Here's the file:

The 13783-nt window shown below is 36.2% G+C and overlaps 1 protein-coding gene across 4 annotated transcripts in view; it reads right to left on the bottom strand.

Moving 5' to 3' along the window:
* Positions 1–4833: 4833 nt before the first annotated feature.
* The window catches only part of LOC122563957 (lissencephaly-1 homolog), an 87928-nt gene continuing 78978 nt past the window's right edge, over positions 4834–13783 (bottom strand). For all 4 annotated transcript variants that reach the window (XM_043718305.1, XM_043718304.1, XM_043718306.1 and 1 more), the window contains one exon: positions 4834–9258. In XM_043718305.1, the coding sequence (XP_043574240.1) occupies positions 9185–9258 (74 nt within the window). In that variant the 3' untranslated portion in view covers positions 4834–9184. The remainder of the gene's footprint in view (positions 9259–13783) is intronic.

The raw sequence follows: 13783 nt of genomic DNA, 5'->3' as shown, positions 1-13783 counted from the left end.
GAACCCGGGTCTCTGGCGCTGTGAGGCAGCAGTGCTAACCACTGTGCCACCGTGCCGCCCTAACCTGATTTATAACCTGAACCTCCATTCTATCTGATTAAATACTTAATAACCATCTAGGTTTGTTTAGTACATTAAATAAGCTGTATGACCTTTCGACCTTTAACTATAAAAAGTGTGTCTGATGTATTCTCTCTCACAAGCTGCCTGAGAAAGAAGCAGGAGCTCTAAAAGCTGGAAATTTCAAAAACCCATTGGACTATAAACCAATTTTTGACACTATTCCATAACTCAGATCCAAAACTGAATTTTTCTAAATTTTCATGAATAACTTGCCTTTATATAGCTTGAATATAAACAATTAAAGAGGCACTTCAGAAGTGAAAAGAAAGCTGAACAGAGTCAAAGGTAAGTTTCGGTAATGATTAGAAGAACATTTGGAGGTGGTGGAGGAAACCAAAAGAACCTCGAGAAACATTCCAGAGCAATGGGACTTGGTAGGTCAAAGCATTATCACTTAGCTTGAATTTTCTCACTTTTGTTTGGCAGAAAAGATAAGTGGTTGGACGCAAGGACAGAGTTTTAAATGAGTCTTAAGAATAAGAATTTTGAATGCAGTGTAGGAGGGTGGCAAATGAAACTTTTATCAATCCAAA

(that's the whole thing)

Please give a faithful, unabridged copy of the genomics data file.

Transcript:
The 13783-nt window shown below is 36.2% G+C and overlaps 1 protein-coding gene across 4 annotated transcripts in view; it reads right to left on the bottom strand.

Moving 5' to 3' along the window:
* Positions 1–4833: 4833 nt before the first annotated feature.
* The window catches only part of LOC122563957 (lissencephaly-1 homolog), an 87928-nt gene continuing 78978 nt past the window's right edge, over positions 4834–13783 (bottom strand). For all 4 annotated transcript variants that reach the window (XM_043718305.1, XM_043718304.1, XM_043718306.1 and 1 more), the window contains one exon: positions 4834–9258. In XM_043718305.1, the coding sequence (XP_043574240.1) occupies positions 9185–9258 (74 nt within the window). In that variant the 3' untranslated portion in view covers positions 4834–9184. The remainder of the gene's footprint in view (positions 9259–13783) is intronic.

The raw sequence follows: 13783 nt of genomic DNA, 5'->3' as shown, positions 1-13783 counted from the left end.
GAACCCGGGTCTCTGGCGCTGTGAGGCAGCAGTGCTAACCACTGTGCCACCGTGCCGCCCTAACCTGATTTATAACCTGAACCTCCATTCTATCTGATTAAATACTTAATAACCATCTAGGTTTGTTTAGTACATTAAATAAGCTGTATGACCTTTCGACCTTTAACTATAAAAAGTGTGTCTGATGTATTCTCTCTCACAAGCTGCCTGAGAAAGAAGCAGGAGCTCTAAAAGCTGGAAATTTCAAAAACCCATTGGACTATAAACCAATTTTTGACACTATTCCATAACTCAGATCCAAAACTGAATTTTTCTAAATTTTCATGAATAACTTGCCTTTATATAGCTTGAATATAAACAATTAAAGAGGCACTTCAGAAGTGAAAAGAAAGCTGAACAGAGTCAAAGGTAAGTTTCGGTAATGATTAGAAGAACATTTGGAGGTGGTGGAGGAAACCAAAAGAACCTCGAGAAACATTCCAGAGCAATGGGACTTGGTAGGTCAAAGCATTATCACTTAGCTTGAATTTTCTCACTTTTGTTTGGCAGAAAAGATAAGTGGTTGGACGCAAGGACAGAGTTTTAAATGAGTCTTAAGAATAAGAATTTTGAATGCAGTGTAGGAGGGTGGCAAATGAAACTTTTATCAATCCAAA